Every so often, Bill Dubord is summoned to haul another deer carcass into his plant and saw off its antlers before taking the hunter's specific order for processing his harvest. It TMs a dirty job, but someone has got to do it.
"We'll do anything that they request, explained the owner of Michigan Meats, a meat processing plant in Escanaba. We do have a standard cut that most of them do, but we do 30 different types of sausages that they can choose from, too. It TMs a pretty varied list."
Having someone else cut their deer into steaks and chops is a service many hunters find well worth the expense after a long day in the woods.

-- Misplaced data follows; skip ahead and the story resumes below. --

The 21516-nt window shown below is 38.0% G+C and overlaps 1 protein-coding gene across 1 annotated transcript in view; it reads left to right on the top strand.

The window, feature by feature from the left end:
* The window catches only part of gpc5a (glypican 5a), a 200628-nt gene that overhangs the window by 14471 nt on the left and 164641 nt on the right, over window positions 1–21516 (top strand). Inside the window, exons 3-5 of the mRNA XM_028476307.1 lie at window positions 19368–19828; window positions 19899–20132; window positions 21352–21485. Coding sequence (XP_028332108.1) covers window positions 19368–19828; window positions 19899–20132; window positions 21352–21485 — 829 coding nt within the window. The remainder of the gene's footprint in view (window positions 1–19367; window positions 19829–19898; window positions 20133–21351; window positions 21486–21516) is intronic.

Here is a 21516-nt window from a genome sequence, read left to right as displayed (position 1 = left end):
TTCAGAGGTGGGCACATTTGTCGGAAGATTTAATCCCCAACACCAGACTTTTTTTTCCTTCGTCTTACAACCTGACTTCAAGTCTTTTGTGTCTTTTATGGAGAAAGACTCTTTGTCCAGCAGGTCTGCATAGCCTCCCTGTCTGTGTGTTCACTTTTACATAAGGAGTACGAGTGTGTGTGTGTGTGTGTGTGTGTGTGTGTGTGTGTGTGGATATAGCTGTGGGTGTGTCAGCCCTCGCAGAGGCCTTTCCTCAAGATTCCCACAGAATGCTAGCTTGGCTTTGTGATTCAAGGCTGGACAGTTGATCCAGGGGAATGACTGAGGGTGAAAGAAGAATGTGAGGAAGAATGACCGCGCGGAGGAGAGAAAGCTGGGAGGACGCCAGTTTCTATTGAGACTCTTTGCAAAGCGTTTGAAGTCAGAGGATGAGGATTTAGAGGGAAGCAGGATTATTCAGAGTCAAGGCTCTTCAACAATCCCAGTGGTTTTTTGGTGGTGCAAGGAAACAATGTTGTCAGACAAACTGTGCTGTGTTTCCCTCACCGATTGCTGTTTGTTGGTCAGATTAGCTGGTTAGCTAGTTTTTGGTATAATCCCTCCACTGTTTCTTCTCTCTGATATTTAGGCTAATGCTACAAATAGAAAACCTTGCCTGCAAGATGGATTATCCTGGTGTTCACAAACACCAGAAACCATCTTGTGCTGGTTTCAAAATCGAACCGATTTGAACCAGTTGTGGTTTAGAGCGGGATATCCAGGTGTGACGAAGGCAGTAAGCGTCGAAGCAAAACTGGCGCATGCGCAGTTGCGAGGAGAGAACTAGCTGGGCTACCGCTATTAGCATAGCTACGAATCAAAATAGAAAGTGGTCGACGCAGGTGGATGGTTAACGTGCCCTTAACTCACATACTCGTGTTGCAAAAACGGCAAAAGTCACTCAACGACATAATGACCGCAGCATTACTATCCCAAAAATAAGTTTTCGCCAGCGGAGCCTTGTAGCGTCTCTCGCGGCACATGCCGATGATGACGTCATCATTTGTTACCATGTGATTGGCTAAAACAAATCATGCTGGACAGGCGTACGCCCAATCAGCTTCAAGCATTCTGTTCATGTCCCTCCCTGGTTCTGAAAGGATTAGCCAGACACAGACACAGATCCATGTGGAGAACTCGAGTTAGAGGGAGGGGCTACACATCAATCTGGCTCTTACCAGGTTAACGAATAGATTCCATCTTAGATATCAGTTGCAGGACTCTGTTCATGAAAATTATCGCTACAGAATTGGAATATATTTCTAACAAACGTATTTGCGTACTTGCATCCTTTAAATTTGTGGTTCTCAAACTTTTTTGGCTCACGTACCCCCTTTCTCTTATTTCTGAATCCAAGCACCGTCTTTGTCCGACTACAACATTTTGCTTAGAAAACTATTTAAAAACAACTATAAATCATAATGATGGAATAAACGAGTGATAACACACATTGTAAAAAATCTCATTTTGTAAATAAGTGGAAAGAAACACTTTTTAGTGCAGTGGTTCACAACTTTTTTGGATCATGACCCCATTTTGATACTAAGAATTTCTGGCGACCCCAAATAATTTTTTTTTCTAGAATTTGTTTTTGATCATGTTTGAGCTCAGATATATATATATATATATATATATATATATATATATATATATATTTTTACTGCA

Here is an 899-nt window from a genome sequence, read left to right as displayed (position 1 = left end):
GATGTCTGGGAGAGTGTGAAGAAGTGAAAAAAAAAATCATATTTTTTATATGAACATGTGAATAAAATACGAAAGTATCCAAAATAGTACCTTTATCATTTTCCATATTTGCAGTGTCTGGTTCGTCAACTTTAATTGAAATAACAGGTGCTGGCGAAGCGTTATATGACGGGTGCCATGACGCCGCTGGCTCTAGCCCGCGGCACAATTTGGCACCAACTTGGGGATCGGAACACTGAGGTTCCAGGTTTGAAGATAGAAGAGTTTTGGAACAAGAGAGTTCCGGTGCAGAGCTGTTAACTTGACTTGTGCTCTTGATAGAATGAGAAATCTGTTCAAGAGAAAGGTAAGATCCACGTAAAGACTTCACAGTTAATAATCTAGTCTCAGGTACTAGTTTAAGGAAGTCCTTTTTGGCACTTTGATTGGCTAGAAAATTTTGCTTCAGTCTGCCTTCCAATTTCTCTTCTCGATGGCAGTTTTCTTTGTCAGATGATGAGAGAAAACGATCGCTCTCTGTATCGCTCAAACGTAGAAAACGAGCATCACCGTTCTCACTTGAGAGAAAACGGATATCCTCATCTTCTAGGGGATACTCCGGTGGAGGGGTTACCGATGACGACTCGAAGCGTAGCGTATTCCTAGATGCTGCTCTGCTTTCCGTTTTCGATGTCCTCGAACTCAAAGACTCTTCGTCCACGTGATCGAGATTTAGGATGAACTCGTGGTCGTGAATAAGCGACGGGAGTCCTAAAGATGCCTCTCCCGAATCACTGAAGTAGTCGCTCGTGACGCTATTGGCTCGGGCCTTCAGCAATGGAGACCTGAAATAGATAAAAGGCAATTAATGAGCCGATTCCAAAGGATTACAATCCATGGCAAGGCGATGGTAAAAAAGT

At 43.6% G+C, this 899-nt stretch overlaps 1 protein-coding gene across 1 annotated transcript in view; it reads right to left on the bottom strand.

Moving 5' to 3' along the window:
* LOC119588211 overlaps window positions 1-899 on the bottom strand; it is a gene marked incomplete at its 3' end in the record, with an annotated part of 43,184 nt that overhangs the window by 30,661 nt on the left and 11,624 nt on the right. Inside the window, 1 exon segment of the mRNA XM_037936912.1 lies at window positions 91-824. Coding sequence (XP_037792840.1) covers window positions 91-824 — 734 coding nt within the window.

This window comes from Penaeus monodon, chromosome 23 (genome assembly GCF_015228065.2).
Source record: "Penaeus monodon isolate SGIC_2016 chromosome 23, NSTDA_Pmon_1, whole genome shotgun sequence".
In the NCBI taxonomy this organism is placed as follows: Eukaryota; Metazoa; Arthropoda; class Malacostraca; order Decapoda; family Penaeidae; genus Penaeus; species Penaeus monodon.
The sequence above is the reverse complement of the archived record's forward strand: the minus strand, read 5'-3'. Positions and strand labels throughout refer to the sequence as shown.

"I've cleaned deer myself before, but it's easier doing it this way. It's a lot of work to process your own animal, laughed David Klasell, a hunter living in Escanaba.
Michigan Meats processes between 600 to 800 deer during the firearm deer season, and Dubord says for day two, it's been a steady start so far. Just Sunday morning, the plant took in over 20 deer and they expect even bigger numbers on Monday.
"It TMs been good for it starting on a Saturday since most people are still staying out at camp, Dubord said. But we'll see our biggest rush this Monday and probably the following Monday. too."
Michigan Meats warns that this rush means hunters should anticipate a three to five day wait before finally eating what they TMve harvested.